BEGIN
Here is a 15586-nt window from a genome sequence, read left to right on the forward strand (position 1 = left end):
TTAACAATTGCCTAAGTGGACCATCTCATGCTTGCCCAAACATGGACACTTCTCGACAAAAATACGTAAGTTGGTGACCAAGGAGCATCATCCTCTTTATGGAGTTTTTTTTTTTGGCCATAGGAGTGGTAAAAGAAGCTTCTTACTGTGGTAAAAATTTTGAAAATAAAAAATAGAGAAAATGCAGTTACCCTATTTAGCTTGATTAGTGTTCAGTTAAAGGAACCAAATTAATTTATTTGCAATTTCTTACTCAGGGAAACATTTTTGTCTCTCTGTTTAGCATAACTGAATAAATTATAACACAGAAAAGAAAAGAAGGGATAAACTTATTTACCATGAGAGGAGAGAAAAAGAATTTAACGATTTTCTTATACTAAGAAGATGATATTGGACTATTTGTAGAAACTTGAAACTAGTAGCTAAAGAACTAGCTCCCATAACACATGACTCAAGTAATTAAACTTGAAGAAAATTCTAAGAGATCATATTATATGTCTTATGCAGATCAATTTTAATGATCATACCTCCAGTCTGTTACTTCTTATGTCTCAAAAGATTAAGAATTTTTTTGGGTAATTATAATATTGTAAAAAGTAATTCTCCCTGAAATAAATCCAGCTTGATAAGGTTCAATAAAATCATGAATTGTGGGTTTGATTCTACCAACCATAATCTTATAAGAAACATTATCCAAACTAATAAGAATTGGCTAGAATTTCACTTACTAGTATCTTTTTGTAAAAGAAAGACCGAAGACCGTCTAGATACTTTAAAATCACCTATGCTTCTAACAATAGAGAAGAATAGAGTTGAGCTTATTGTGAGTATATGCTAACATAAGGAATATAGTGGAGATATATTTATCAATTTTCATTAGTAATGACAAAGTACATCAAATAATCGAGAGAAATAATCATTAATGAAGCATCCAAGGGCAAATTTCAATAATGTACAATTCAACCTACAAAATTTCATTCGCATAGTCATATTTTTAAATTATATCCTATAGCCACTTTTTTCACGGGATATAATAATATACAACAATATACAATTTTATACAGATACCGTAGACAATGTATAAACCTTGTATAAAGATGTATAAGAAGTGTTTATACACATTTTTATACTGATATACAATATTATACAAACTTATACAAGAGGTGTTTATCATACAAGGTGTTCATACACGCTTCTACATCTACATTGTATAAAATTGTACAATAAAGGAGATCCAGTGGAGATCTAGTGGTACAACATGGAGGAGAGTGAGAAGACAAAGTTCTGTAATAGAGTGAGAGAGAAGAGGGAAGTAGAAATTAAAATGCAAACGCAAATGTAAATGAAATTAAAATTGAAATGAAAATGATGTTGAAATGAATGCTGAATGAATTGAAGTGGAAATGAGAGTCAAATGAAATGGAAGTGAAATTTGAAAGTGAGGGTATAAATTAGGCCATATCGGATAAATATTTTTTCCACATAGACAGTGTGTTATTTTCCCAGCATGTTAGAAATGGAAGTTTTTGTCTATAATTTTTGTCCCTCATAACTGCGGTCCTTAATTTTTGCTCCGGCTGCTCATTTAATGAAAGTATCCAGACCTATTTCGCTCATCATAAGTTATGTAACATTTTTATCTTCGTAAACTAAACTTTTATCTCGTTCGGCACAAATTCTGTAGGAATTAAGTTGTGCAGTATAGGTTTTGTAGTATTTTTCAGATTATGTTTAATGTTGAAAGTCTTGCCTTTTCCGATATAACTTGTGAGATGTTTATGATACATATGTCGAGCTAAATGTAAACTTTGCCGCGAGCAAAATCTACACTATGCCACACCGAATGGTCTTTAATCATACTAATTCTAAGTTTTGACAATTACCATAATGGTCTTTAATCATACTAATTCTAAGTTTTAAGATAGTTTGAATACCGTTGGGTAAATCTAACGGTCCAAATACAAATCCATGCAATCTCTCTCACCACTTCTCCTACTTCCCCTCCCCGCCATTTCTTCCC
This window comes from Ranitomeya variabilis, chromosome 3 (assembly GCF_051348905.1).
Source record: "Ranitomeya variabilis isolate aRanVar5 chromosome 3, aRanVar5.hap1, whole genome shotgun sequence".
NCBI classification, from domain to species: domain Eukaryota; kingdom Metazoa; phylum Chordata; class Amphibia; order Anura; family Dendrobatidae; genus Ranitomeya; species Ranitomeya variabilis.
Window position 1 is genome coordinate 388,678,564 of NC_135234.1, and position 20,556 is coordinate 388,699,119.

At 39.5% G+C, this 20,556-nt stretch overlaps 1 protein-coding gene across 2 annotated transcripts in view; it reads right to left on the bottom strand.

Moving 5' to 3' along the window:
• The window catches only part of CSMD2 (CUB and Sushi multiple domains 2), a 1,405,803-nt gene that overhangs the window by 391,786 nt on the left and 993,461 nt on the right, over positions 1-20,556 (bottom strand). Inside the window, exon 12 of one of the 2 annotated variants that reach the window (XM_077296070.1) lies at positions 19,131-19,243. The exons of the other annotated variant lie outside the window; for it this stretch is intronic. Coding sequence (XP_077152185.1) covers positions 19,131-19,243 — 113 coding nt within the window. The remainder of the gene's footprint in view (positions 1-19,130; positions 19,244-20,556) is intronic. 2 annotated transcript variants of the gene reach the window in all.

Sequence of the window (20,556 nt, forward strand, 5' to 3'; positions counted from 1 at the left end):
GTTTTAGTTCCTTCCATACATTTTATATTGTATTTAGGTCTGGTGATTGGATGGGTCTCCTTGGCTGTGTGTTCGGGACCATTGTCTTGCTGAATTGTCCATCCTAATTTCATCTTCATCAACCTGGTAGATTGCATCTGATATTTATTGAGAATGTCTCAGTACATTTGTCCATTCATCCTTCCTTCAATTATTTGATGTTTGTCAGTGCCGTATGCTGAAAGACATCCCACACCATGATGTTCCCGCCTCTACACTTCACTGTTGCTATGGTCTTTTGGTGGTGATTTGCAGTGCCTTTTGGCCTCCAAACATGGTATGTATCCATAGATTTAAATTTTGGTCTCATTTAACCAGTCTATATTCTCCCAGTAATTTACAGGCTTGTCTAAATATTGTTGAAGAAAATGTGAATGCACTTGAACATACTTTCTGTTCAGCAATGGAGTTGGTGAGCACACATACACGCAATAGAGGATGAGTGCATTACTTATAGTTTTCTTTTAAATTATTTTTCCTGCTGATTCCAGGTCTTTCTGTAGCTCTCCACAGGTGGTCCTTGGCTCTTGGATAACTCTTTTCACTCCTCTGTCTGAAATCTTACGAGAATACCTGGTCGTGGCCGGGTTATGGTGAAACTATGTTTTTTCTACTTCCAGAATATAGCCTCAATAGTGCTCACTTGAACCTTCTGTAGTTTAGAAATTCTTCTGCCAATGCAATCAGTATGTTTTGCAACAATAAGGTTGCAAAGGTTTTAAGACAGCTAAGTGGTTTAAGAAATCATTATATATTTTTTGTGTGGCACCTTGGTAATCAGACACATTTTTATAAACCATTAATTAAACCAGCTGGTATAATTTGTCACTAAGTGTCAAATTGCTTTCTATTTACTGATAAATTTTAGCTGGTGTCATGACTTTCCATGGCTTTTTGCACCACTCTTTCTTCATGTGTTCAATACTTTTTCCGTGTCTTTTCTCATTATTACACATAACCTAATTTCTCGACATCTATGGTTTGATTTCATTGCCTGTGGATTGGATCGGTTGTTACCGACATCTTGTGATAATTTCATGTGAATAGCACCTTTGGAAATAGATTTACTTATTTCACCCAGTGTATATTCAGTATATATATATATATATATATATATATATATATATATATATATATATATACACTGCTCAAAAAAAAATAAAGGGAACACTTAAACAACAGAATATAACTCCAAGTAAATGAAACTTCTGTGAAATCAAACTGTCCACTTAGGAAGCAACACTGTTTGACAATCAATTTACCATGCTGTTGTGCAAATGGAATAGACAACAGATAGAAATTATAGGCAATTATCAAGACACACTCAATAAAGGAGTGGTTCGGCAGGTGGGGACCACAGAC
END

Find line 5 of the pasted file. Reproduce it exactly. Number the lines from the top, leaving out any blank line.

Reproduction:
NCBI classification, from domain to species: domain Eukaryota; kingdom Metazoa; phylum Chordata; class Amphibia; order Anura; family Dendrobatidae; genus Ranitomeya; species Ranitomeya variabilis.